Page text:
ANNAPOLIS — Following several weeks of improving COVID-19 metrics, as of Monday, February 1, restaurants may resume service after 10 PM.
Governor Larry Hogan issued an emergency order stating that bars and restaurants will no longer be required to close at 10 p.m.
In recent weeks, the state has distributed an additional $80 million in economic assistance to Maryland hotels and hospitality businesses, restaurants, and entertainment venues.
Thursday’s actions follow several weeks of improving COVID-19 metrics:
- The statewide positivity rate has dropped by 34.7%, and is now the lowest reported since November 13.
- The statewide case rate has dropped by 37.1%.
- Hospitalizations have dropped by 16.2%, including a decrease of 11% in the past 14 days.
- Today’s report of 2,190 new cases is 42.2% lower than the new case high reported on December 4. The average number of new daily cases declined by 35% over the past 14 days.
- The state’s estimated transmission rate has remained below 1.0 since December 27.
The statewide order for 50% indoor capacity at restaurants will remain in place.
Harford County Executive Barry Glassman stated the county will follow Hogan's order, saying:
“As has been our policy Harford County will continue to safely reopen to the fullest extent permitted by Gov. Hogan, and we will follow today’s announcement allowing restaurants and bars to resume service after 10 p.m. starting Monday. This week also happens to be Harford County Restaurant Week, and I encourage Marylanders to support our great local restaurants this week and beyond.”
Mayor Brandon Scott said despite Hogan's new order, Baltimore's restaurant restrictions will still be in effect:
“Decisions in Baltimore will continue to be guided by the data and conversations with our hospital partners. As we just eased restrictions last week, we will continue to examine the data closely over a four week period before making any decisions to modify restrictions.”
On Friday morning, Scott's office updated WMAR-2 News saying:
"The City will continue to follow the State’s curfew mandate and LIFT the 10p curfew on Monday. (as our executive order does not include one)"
Baltimore County Executive Johnny Olszewski announced that Baltimore County will remain in alignment with the state:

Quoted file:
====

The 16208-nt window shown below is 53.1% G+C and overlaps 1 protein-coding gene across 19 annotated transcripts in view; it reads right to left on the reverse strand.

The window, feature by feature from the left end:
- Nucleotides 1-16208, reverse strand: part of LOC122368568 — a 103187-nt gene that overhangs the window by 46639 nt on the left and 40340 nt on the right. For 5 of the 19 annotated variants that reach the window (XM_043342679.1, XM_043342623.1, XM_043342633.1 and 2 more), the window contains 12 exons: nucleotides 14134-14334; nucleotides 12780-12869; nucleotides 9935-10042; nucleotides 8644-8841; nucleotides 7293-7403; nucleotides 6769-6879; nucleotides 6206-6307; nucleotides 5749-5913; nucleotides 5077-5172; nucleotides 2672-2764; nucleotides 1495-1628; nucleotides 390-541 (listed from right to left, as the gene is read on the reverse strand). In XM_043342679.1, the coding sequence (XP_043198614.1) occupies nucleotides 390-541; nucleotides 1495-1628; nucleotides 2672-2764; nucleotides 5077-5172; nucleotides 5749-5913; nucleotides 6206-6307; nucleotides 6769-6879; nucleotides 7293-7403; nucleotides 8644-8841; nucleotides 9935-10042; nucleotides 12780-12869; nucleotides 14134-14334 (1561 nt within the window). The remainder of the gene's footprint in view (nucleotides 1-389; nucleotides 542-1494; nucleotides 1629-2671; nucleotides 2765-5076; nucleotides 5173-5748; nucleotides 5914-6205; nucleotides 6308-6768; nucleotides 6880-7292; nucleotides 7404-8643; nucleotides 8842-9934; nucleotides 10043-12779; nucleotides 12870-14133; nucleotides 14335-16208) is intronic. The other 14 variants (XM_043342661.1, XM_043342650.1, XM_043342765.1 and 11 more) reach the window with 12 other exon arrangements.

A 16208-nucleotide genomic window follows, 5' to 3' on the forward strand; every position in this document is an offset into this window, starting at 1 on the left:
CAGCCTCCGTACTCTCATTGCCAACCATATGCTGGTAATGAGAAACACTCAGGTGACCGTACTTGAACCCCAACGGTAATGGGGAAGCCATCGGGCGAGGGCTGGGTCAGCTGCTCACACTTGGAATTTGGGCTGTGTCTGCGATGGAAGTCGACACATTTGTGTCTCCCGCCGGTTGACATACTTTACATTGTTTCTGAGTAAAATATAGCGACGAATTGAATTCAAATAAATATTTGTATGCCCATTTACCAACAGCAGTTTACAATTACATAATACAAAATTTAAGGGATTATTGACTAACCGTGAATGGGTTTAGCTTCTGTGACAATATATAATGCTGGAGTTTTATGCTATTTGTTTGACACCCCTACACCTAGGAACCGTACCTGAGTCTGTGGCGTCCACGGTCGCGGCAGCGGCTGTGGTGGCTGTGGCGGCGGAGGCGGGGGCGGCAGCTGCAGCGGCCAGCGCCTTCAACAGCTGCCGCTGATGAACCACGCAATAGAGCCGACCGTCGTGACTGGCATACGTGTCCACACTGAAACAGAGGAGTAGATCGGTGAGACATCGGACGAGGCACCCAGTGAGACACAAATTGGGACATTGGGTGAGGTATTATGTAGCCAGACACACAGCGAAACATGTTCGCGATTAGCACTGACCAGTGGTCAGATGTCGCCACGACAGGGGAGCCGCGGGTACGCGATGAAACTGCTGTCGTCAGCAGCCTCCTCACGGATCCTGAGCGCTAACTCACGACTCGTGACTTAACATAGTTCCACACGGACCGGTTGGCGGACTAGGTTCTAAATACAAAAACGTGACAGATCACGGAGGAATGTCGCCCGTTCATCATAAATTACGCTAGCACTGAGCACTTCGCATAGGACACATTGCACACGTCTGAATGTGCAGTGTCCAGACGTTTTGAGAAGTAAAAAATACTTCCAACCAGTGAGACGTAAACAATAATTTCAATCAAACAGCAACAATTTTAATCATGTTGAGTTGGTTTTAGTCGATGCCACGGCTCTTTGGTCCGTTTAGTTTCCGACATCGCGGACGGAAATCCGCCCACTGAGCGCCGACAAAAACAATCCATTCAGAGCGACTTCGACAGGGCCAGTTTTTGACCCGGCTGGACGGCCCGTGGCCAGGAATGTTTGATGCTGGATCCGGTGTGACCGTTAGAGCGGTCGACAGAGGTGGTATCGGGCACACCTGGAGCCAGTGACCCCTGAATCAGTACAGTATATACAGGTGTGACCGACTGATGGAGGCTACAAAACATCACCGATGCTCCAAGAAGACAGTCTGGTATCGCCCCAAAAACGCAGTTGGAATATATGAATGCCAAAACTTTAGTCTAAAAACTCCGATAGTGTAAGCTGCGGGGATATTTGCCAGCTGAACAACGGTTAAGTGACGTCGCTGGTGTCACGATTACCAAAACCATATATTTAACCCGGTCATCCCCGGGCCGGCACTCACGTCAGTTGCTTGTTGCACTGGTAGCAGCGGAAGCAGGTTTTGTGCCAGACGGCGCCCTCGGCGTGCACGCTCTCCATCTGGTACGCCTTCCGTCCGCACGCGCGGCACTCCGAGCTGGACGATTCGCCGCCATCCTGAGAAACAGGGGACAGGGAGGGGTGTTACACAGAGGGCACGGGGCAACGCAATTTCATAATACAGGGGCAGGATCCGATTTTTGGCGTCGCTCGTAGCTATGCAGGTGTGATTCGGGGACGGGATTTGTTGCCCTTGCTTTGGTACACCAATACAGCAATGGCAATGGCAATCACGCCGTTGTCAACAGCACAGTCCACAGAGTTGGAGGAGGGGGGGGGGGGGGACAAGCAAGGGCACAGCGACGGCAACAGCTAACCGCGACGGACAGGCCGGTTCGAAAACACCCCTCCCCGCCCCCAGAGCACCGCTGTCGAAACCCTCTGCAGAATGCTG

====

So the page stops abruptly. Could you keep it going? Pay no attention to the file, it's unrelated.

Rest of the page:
“Baltimore County has taken significant steps to combat the COVID-19 pandemic while gradually and safely reopening our economy. Thanks to our efforts, and the dedication of County residents to protect themselves and their loved ones, we’re seeing progress in our shared fight.
I’ve consistently said that a patchwork approach to reopening only confuses residents, puts businesses who are just miles apart on unequal playing fields, and limits the public health impact of any individual jurisdiction’s decisions. By continuing to align with the state, Baltimore County is providing clarity for our residents—though these steps do not mean we can let our guard down.
It’s critical that we all continue to do everything we can to slow the spread of this virus. That means continuing to wear face coverings and socially distancing wherever possible.
This dangerous disease is still with us and I urge all our residents and businesses to continue to follow the best public health guidance.
As with every step we have taken, we will continue to monitor this situation and will not hesitate to do whatever is necessary to protect the public’s health. "
And Marshall Weston, President & CEO of the Restaurant Association of Maryland said:
“Lifting the statewide dining curfew will allow restaurants to accommodate customers later into the dinner hour and provide an opportunity to generate much needed revenue to keep their businesses afloat. Employees will also benefit from the increased work hours and the likelihood that more in person dining will result. We appreciate that Governor Hogan is actively managing this crisis and recognizing that after several weeks of improving COVID metrics that it made sense to lift this restriction.”
Howard County Executive Calvin Ball also announced Howard County would follow Hogan’s directive:
“Howard County restaurants have been working incredibly hard during this pandemic to keep their employees and customers safe,” said Ball. “With encouraging data and continued vigilance from our residents, businesses, and region, we can provide this small relief. We must not grow weary though – if we want to keep our data trending in the right direction, we have to continue to be cautious and safe.”
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Benjamin Lind, who is the general manager at Barley’s Backyard in Towson, said he’s “excited” about the new order after the bar and restaurant had to cut employee hours due to the curfew.
He said the timing of the governor’s order is perfect now that Towson University students are back.
“A lot more tables. A lot more drinks. It’s really going to help business,” Lind said.